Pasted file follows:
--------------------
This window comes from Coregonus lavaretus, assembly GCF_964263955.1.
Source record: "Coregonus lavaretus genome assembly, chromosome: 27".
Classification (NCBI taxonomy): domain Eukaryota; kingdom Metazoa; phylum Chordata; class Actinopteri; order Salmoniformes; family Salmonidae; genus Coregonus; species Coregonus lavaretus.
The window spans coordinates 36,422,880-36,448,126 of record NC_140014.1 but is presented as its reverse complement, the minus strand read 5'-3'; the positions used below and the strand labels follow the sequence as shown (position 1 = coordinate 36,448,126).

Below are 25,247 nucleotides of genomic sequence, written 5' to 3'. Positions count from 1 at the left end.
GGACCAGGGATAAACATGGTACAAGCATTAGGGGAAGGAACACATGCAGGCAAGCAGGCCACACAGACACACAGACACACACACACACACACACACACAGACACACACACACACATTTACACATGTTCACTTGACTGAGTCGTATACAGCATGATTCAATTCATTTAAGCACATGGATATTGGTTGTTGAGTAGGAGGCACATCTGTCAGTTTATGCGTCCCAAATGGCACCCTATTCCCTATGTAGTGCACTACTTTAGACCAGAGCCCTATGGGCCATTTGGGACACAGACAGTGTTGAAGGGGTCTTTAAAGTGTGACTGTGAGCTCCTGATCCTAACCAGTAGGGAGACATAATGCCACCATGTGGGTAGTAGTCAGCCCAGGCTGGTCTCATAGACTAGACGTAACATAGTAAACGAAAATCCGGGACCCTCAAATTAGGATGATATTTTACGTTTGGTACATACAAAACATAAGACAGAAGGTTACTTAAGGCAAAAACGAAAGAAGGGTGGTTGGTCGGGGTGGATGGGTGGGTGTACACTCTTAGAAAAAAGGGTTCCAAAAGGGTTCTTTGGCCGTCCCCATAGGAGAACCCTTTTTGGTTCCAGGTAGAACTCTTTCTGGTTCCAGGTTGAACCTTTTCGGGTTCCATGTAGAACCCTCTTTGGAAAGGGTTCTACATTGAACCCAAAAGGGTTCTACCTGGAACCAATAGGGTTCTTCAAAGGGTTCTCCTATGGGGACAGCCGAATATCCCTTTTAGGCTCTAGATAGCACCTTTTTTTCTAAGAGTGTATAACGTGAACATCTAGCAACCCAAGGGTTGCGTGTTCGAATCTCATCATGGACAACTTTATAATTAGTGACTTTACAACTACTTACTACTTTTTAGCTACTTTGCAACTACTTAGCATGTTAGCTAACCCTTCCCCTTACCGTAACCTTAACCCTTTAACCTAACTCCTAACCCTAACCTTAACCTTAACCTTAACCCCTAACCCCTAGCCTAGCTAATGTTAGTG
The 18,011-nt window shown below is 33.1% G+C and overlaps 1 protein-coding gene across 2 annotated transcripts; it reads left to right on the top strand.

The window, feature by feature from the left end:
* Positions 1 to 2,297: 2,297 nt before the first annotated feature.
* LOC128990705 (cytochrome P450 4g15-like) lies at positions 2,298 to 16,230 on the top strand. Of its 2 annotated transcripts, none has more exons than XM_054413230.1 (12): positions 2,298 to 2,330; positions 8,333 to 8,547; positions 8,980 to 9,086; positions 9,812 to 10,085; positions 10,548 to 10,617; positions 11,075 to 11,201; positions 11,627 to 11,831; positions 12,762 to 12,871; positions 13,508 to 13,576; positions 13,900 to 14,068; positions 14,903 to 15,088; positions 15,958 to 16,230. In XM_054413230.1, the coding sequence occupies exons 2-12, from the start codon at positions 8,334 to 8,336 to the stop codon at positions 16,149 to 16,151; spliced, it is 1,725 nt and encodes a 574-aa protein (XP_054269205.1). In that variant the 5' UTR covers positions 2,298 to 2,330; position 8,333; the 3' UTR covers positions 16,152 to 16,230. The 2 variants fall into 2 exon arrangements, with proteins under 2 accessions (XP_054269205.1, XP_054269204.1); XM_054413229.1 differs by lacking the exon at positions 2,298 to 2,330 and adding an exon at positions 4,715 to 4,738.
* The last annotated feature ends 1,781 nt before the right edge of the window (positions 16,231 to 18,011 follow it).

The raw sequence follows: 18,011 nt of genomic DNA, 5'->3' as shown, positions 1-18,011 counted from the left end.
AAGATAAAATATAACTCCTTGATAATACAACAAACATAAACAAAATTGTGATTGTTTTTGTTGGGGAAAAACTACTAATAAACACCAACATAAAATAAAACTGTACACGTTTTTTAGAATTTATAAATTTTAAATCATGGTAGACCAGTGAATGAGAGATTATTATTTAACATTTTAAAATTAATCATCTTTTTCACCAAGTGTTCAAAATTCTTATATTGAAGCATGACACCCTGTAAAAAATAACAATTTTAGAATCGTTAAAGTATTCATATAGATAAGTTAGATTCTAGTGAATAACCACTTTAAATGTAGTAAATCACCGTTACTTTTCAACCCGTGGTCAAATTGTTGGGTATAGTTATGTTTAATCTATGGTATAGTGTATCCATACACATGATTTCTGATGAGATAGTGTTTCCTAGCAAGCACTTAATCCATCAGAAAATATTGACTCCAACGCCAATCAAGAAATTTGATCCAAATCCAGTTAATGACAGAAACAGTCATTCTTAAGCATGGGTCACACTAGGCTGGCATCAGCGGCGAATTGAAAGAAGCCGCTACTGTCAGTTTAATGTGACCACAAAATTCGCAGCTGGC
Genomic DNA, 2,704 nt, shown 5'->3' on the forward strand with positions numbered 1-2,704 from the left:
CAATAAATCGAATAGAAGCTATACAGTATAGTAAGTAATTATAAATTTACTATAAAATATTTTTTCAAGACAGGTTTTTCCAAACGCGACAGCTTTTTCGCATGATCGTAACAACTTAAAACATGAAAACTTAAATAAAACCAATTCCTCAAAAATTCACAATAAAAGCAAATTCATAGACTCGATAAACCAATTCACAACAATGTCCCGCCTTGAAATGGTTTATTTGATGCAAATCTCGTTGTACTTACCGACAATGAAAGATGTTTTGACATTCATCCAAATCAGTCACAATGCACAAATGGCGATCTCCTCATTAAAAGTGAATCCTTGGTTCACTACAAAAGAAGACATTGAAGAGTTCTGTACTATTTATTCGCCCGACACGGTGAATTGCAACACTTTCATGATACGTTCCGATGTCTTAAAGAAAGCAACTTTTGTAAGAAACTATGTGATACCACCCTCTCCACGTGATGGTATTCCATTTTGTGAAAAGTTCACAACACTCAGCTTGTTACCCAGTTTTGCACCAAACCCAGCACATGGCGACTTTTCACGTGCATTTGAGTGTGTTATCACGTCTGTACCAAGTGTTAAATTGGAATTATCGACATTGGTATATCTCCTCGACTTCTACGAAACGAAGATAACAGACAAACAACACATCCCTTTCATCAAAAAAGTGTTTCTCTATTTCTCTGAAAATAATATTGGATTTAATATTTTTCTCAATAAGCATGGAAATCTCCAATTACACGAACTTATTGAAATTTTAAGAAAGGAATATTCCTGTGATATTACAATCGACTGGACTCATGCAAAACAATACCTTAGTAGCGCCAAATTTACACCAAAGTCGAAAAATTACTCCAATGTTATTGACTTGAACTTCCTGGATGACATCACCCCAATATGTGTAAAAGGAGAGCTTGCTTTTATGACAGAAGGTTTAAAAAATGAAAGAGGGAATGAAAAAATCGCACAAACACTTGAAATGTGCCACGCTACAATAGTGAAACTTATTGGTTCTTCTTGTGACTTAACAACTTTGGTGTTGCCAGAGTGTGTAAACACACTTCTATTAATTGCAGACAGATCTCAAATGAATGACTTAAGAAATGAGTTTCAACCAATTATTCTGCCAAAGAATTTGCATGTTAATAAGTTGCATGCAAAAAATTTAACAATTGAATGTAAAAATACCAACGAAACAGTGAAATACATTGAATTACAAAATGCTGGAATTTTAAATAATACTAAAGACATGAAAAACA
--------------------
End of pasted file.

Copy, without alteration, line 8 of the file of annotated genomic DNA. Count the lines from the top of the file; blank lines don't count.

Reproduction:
The window, feature by feature from the left end: